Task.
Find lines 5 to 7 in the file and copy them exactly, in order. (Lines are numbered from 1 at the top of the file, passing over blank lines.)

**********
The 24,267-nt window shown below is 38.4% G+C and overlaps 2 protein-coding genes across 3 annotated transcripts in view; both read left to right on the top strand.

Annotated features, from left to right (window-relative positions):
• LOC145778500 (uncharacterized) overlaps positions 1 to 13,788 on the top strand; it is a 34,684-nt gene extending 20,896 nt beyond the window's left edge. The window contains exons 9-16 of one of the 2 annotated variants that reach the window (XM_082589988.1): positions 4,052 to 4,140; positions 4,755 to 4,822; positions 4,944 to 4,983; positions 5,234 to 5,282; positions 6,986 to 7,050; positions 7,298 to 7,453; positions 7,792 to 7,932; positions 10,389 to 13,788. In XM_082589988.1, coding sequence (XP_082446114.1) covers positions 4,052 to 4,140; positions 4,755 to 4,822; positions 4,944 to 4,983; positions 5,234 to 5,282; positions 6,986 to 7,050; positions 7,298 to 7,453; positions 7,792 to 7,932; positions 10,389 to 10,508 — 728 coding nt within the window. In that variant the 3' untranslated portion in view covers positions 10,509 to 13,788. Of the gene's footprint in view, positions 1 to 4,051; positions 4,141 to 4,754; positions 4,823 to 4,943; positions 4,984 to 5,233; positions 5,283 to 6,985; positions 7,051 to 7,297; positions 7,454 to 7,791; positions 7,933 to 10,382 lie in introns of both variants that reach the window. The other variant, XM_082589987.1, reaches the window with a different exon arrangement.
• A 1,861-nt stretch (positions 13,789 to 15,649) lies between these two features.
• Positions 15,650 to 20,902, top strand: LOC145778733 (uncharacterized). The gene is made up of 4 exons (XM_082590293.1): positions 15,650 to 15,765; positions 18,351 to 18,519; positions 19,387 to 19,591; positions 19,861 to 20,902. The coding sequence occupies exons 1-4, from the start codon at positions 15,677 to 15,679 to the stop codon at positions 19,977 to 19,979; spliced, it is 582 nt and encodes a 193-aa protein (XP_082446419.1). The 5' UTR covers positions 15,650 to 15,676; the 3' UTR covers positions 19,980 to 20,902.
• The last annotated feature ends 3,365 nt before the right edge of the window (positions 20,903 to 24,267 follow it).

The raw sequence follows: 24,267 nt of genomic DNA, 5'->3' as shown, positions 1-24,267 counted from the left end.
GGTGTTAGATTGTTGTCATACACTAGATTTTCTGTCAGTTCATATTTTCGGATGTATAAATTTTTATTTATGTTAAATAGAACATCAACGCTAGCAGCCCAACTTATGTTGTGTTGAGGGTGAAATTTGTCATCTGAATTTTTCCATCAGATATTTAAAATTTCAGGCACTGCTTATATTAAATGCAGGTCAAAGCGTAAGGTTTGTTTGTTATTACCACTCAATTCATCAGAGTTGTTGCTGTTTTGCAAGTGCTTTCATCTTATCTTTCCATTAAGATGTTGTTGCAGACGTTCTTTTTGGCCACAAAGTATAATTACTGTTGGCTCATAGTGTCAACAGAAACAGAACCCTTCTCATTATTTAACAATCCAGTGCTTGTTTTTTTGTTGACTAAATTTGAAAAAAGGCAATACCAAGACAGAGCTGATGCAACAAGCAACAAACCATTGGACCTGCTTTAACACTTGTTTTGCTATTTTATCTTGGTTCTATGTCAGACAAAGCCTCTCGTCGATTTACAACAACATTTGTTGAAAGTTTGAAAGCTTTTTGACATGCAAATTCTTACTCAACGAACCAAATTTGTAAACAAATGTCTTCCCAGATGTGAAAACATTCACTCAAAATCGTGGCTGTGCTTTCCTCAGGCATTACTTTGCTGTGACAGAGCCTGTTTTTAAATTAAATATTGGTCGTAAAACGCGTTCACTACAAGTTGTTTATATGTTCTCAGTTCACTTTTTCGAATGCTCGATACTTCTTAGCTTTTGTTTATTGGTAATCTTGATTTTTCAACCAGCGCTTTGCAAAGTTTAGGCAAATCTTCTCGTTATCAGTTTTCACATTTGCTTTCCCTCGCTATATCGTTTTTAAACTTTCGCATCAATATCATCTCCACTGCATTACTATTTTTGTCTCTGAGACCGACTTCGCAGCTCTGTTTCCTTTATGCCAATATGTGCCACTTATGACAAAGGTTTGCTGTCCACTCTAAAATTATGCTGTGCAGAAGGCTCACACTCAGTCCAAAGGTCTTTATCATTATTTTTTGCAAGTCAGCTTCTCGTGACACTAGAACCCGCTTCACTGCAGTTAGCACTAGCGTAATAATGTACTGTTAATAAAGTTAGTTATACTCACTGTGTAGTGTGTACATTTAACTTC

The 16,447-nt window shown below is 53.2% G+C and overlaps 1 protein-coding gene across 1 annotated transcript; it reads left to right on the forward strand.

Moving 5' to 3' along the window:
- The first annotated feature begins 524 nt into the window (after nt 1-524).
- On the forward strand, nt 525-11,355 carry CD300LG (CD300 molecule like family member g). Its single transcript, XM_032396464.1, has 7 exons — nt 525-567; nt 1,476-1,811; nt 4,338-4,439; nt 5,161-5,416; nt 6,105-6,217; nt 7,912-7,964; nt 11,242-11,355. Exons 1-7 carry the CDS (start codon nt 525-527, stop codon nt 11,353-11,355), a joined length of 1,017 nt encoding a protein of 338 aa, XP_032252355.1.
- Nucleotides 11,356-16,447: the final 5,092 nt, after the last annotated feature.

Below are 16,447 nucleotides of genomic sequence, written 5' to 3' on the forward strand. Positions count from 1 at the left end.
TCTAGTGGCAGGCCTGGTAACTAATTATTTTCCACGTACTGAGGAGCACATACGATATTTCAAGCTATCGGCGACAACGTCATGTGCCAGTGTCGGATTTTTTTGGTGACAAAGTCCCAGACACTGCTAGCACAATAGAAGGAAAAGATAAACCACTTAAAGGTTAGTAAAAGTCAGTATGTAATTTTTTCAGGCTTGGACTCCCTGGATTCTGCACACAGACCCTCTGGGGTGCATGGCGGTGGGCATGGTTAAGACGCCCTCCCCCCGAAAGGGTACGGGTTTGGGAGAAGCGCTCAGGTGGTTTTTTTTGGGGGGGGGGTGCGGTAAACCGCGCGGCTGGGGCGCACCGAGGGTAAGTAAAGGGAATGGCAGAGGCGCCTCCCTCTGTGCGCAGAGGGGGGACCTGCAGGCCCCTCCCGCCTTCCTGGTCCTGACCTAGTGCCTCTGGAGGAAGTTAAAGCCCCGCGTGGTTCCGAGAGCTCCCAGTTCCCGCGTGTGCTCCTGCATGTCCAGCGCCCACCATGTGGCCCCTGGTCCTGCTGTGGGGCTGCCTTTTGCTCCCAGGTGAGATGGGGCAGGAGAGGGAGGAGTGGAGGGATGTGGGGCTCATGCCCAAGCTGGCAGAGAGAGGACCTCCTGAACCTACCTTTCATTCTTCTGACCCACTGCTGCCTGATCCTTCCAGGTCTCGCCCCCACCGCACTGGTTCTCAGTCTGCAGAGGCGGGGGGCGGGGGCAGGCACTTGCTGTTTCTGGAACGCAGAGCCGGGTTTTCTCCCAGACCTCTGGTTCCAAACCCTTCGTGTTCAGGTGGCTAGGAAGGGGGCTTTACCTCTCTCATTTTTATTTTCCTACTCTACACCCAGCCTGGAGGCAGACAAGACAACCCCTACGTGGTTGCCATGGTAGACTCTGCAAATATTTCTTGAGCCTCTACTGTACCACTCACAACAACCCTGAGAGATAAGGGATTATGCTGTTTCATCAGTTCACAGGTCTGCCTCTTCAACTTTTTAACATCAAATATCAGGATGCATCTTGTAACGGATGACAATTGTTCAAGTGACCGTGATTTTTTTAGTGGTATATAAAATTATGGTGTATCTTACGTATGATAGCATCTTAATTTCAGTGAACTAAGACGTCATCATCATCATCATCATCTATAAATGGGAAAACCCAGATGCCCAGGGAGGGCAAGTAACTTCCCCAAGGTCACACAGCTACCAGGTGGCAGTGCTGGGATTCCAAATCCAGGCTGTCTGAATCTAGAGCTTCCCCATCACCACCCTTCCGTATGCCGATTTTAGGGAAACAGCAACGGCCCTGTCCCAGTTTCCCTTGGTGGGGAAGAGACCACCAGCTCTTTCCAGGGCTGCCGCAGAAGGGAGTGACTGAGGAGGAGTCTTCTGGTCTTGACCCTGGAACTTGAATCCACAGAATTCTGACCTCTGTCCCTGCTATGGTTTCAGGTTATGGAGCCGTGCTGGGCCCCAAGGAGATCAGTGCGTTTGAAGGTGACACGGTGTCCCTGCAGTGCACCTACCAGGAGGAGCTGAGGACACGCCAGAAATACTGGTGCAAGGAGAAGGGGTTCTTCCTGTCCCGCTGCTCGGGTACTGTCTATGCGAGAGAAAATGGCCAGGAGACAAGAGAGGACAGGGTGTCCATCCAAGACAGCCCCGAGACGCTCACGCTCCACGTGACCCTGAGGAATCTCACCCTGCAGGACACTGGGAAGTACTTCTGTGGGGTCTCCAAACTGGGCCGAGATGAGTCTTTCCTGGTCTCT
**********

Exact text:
• Positions 15,650 to 20,902, top strand: LOC145778733 (uncharacterized). The gene is made up of 4 exons (XM_082590293.1): positions 15,650 to 15,765; positions 18,351 to 18,519; positions 19,387 to 19,591; positions 19,861 to 20,902. The coding sequence occupies exons 1-4, from the start codon at positions 15,677 to 15,679 to the stop codon at positions 19,977 to 19,979; spliced, it is 582 nt and encodes a 193-aa protein (XP_082446419.1). The 5' UTR covers positions 15,650 to 15,676; the 3' UTR covers positions 19,980 to 20,902.
• The last annotated feature ends 3,365 nt before the right edge of the window (positions 20,903 to 24,267 follow it).

The raw sequence follows: 24,267 nt of genomic DNA, 5'->3' as shown, positions 1-24,267 counted from the left end.